Taking medical training from the classroom to the virtual space

There are a multitude of medical emergencies physicians rarely have to respond to as they don’t happen very often. However, they still must be prepared for these incidents because not knowing what to do can mean the difference between life and death.

For physicians using sedation and anesthesia, a complication of these medications is laryngospasm, a condition where the vocal cords spasm, causing airway obstruction and the inability to breathe. If not corrected in a timely manner, a patient can die. However, this occurs about 1% of the time for adults receiving anesthesia. The risk doubles for younger children and is three times as likely in infants under three months old.  

The complex nature of sedation and analgesia medications underscores the importance of medical professionals maintaining the latest knowledge of sedation literature, safety procedures, medication uses and complications as well as regulatory requirements. Typically, much of this education takes place in a lecture format with rare hands-on opportunities for practice. One OSF HealthCare physician has created a virtual reality module to train physicians on recognition and treatment of laryngospasm in children.

Lecture vs. Experiential Learning

Dr. Teresa Riech developed the VR laryngospasm module using software developed by the Jump Simulation Advanced Imaging and Modeling team that allows clinical educators to build interactive lectures in virtual reality. As the Medical Director of the Pediatric Emergency Department for OSF HealthCare Children’s Hospital of Illinois, Dr. Riech says it’s important for clinicians across the Ministry to refresh their knowledge on how to manage sedation complications.

“It’s not something we encounter or think about very often,” said. Dr. Riech. “But we also don’t want to be trying to look up a reference when we are responding to an acute airway obstruction. Knowing how to handle this situation should always be in the back of our minds.”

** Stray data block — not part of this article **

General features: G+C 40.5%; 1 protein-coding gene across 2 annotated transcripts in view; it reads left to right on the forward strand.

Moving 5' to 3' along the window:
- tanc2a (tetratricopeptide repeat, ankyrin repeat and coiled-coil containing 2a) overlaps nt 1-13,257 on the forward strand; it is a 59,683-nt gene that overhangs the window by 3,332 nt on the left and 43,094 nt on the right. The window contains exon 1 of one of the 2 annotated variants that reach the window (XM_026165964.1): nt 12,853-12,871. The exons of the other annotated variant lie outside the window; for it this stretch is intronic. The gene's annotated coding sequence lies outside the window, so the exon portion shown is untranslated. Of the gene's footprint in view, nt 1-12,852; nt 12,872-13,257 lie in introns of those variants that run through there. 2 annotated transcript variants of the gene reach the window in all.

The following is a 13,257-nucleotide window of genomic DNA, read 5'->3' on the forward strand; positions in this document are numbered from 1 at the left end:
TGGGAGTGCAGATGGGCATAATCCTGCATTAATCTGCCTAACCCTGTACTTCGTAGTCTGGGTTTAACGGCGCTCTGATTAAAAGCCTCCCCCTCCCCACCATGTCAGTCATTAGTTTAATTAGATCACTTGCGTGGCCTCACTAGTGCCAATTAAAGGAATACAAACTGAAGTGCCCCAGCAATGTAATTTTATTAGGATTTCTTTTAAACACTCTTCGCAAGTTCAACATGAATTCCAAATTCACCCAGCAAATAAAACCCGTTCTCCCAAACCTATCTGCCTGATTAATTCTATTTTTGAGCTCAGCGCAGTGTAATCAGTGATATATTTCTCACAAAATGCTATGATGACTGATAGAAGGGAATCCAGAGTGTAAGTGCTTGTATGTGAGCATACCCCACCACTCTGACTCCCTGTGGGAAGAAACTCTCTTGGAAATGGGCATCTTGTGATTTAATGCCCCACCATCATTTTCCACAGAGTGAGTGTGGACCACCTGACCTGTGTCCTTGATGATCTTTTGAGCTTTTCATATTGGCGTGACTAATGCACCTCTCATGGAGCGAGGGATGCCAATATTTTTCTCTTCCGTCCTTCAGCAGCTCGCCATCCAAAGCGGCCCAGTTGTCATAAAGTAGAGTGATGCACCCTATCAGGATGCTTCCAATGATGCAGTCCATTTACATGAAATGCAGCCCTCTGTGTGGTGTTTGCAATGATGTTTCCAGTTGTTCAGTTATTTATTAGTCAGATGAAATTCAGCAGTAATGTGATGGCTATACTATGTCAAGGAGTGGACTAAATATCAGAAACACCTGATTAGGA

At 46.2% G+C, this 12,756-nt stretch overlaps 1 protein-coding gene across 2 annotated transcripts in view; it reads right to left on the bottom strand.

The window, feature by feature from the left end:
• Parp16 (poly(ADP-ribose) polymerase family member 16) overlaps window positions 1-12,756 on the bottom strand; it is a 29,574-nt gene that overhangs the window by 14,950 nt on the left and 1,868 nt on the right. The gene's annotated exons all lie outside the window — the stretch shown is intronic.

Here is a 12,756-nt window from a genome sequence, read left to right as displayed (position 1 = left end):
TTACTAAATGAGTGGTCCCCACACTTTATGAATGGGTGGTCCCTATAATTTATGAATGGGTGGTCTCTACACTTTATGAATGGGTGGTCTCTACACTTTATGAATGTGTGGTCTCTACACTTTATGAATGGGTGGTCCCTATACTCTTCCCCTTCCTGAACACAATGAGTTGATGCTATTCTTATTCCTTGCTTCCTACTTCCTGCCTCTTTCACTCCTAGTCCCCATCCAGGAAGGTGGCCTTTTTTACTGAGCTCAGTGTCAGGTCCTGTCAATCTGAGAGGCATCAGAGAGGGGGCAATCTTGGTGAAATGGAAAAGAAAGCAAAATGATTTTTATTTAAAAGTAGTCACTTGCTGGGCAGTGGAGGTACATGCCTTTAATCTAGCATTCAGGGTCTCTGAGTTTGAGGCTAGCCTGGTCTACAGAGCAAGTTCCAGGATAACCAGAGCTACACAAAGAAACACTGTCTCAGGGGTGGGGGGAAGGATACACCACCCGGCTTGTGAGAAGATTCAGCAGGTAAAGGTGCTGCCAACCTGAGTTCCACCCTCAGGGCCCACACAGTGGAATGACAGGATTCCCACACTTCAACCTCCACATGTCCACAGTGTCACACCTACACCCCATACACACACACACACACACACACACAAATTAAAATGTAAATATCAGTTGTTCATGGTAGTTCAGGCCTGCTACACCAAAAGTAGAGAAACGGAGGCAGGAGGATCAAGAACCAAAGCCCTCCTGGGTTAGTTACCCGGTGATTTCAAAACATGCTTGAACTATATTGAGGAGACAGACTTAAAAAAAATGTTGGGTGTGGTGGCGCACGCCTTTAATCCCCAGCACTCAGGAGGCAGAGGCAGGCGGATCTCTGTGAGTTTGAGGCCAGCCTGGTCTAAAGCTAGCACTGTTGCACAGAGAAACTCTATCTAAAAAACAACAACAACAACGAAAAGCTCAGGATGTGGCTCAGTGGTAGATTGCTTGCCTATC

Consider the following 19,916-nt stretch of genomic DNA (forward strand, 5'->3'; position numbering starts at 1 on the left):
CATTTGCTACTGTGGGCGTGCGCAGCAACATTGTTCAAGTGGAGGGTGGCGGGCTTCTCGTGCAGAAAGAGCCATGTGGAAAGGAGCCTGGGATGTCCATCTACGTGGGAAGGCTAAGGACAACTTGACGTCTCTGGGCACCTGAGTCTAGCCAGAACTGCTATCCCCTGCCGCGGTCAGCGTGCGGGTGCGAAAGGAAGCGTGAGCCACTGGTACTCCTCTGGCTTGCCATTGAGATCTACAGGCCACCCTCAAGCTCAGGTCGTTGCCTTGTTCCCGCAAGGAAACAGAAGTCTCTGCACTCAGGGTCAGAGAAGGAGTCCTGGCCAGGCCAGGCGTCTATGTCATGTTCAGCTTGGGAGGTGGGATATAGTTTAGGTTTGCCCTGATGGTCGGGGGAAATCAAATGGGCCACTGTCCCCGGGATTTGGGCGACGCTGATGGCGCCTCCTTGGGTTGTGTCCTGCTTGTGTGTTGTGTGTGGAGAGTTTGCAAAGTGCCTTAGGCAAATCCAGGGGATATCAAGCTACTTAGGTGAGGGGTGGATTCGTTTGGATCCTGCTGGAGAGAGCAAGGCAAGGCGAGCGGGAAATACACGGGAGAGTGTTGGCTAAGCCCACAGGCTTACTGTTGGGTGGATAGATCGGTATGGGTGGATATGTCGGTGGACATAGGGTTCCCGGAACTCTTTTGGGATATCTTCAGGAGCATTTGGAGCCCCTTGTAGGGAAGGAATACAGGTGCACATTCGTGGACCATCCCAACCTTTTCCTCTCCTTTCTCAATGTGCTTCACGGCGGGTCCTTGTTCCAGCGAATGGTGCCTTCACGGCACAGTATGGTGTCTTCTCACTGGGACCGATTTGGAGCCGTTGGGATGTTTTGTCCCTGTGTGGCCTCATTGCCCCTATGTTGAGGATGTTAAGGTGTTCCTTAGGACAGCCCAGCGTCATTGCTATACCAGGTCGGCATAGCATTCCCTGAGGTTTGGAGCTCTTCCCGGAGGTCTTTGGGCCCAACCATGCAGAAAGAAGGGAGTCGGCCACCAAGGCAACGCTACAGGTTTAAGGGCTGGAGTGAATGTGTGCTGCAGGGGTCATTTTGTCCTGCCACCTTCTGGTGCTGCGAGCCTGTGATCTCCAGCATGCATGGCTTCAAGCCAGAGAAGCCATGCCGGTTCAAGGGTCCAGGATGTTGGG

To brush up on this critical skill, the VR laryngospasm module goes over the definitions of partial and complete airway closure, the sedation medications that commonly cause laryngospasm, risk factors and ways to help avoid the condition. The VR lecture also discusses how to recognize when children are having airway obstruction and how to respond emergently.  

As learners go through the lesson, they are watching and interacting with a 3D model of a head and trunk, so they can see what an airway obstruction looks like. The module also includes questions and answers so that clinical educators can gauge whether knowledge is being absorbed.

“It normally takes 1-2 hours to teach learners about laryngospasm, but we’ve been able to reduce that time to 25 minutes using virtual reality,” said Dr. Riech. “This mode of education also gives individuals the chance to practice their skills instead of just passively learning the information.”

Dr. Riech says research suggests that training allowing learners to experience the material—like what occurs in VR--leads to individuals retaining between 75%-90% of the material they’ve encountered. This is compared to less than 1% knowledge recalled for those going through a lecture and 10% for those who read education materials themselves.

Other Benefits of the VR space

Beyond giving learners firsthand experiences, VR training is a portable and efficient means of education.  It’s easily scalable and can track learner competency. This method can also be used for other medical issues that are difficult to simulate with conventional training approaches.

The VR laryngospasm module will be showcased at the 2019 national Society for Pediatric Sedation Conference as well as the upcoming course, Pediatric Procedural Sedation and Analgesia in the Emergency Department at the Jump Trading Simulation & Education Center. Clinicians will get to try out the VR education experience and offer feedback on the module at the Jump event. 

Get a glimpse of the VR Laryngospasm Module in the video clips below.

VR Module #1



VR Module #2



VR Module #3


Categories: Advanced Imaging and Modeling (AIM), Continuing Medical Education (CME), Innovation, Medical Visualization, Virtual Reality (VR)